WASHINGTON, DC, October 6, 2008 (ENS) - Perchlorate, a toxic component of rocket fuel that contaminates drinking water at sites in at least 35 states, will not be regulated at the national level the U.S. Environmental Protection Agency has decided.
The agency announced its preliminary decision not to regulate perchlorate in drinking water late Friday. Instead, the EPA said in a statement that it is "committed to working with states and localities to ensure public health is protected."
"States have the right to establish and enforce drinking water standards and EPA encourages state-specific situations to be addressed at the local level," the EPA said.
California and Massachusetts have already passed laws regulating perchlorate in drinking water.
Ammonium perchlorate is widely used throughout the aerospace, munitions, and pyrotechnics industries as a primary ingredient in solid rocket and missile propellants, fireworks, and explosive charges.
The chemical has been found not only in drinking water but also in lettuce and milk. In 2004, the Food and Drug Administration reported finding perchlorate in 217 of 232 samples of milk and lettuce in 15 states.
Perchlorate affects the ability of the thyroid gland to take up iodine, which is needed to make thyroid hormones that regulate many body functions. Children and pregnant women are are especially susceptible.
The EPA said in its statement Friday that after a review of scientific data on the health effects of exposure to perchlorate from drinking water and other sources the agency found that "in more than 99 percent of public drinking water systems, perchlorate was not at levels of public health concern."
Based on the Safe Water Drinking Act criteria, the agency said there is not a "meaningful opportunity for health risk reduction" through a national drinking water regulation.
Sierra Club Executive Director Carl Pope said this finding is the result of political, rather than scientific, considerations. "No explanation of this bizarre finding is offered. Perhaps none is needed. Everyone who's paying attention knows that EPA Administrator Stephen Johnson is acutely tuned-in to the political signals coming from the White House - so tuned-in that his conversations with the executive branch have become a form of highly privileged state secret."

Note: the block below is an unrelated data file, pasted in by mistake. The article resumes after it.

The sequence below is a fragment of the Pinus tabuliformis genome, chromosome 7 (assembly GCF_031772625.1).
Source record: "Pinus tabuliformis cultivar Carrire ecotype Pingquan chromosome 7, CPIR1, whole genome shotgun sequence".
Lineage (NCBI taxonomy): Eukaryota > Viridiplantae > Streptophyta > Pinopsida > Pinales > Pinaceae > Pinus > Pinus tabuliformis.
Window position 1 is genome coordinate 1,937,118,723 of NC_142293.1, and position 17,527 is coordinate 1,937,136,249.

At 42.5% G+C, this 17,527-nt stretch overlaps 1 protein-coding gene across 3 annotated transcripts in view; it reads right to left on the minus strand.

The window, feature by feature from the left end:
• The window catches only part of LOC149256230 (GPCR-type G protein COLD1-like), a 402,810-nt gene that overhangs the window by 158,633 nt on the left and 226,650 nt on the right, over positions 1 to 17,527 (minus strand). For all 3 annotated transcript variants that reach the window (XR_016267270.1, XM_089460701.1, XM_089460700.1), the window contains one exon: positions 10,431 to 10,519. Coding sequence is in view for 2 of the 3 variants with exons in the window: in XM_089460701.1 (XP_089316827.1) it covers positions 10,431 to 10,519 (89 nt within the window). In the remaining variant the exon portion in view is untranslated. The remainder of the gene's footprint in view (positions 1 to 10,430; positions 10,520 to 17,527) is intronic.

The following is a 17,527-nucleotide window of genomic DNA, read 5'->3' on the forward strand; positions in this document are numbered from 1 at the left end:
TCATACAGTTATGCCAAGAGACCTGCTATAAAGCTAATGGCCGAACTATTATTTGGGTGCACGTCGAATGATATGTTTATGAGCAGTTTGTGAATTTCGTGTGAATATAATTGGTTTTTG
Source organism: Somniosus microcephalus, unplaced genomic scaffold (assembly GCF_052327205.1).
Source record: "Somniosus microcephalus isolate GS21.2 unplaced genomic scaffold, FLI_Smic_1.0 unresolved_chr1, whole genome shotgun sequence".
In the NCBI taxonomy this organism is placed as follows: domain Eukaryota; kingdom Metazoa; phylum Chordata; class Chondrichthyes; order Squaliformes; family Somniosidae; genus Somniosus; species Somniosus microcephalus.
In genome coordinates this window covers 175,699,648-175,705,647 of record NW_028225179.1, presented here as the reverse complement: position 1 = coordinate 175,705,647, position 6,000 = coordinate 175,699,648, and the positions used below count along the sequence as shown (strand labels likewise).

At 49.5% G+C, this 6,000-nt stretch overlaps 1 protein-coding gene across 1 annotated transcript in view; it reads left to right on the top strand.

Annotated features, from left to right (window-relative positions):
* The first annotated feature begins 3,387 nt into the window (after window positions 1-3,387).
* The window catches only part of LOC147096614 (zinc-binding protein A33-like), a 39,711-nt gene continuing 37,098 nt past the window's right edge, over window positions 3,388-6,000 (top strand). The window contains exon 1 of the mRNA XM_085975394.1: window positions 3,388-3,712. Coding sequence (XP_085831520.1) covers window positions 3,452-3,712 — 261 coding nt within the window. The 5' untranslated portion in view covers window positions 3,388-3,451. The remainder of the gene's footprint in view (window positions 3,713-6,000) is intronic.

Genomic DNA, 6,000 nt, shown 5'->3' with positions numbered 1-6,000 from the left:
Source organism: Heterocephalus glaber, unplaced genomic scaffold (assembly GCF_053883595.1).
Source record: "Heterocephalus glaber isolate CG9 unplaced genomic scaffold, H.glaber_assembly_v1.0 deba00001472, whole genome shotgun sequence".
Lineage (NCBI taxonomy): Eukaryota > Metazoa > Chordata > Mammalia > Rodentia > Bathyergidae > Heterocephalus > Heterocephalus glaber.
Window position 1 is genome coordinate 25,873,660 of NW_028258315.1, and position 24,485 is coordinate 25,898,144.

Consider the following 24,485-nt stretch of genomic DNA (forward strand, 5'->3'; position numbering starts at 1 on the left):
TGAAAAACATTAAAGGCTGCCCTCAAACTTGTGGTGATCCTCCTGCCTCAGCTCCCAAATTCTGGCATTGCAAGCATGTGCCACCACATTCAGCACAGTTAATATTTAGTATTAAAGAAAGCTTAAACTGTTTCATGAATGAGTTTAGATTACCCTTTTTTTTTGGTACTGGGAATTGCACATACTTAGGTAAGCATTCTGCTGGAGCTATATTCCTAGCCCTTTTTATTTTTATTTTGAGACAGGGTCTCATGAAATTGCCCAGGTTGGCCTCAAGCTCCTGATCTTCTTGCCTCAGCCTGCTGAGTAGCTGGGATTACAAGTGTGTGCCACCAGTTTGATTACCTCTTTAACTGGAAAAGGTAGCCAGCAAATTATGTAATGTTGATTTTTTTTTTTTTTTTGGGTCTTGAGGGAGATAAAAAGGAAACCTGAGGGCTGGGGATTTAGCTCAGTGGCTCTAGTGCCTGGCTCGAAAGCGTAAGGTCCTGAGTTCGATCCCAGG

The EPA is seeking public input on its decision and will make a final determination for perchlorate after considering information provided in the 30-day public comment period.
U.S. Senator Barbara Boxer of California lost no time in offering her public comment.
"Once again on a Friday, when nobody is paying attention, the Bush administration announces a policy that will harm the American people. The Bush EPA's failure to set a standard for perchlorate, a dangerous contaminant found in drinking water, is outrageous and I will do everything in my power to reverse it," Boxer said.
"Perchlorate contamination endangers the health of our families, especially pregnant women and children," she said, "and to simply allow it to remain in our drinking water is immoral."
Perchlorate is found in the drinking water supplies of up to 16.6 million Americans, according to EPA. But Boxer cites the estimates of independent researchers that 20 million or more Americans are exposed to the toxin.
In July, the Senate Environment and Public Works Committee passed two measures to protect the public from exposure to perchlorate. One requires the EPA to resume testing of drinking water for perchlorate and disclose the results of those tests to the public. The other requires the EPA to promptly set a standard for perchlorate in drinking water that protects pregnant women and children. Neither of these measures has become law.
Perchlorate has been found at 46 Superfund sites out of 1,557 current and deleted sites, EPA's Assistant Administrator for Water Benjamin Grumbles told a House of Representatives hearing in 2007.
Of these 46 sites, he said, 12 are private sites and 34 are federal facilities. At approximately 28 sites, perchlorate concentrations in ground water or drinking water exceed 24.5 parts per billion, which is the Defense Department's level of concern for managing perchlorate in ground water.
Perchlorate has been discovered in over 350 of 6,400 public water supply wells tested in California, the EPA says on its website. "Contamination of groundwater and of the Colorado River affects important drinking water and irrigation water supplies. There may be over 30 sites with perchlorate in California alone. Thirteen of these are EPA Superfund sites and the state of California leads cleanup efforts at 12 other sites."
In Massachusetts, the chemical has been found in groundwater plumes issuing from the Massachusetts Military Reservation on Cape Cod.
The Pentagon has denied any role in the EPA's decision, saying, "We have not intervened in any way in EPA's determination not to regulate perchlorate. If you read their determination, that's based on criteria in the Safe Drinking Water Act."
Cleanup technologies for perchlorate are available. The EPA states on its website that the agency has demonstrated "cost-effective, full-scale perchlorate treatment technologies" at California's Aerojet, San Gabriel Valley, Lawrence Livermore Site 300, and NASA-Jet Propulsion Laboratory Superfund sites. The San Gabriel perchlorate treatment system was the first in the nation to treat millions of gallons of water per day to deliver clean water to a municipal water supply.
Copyright Environment News Service (ENS) 2008. All rights reserved.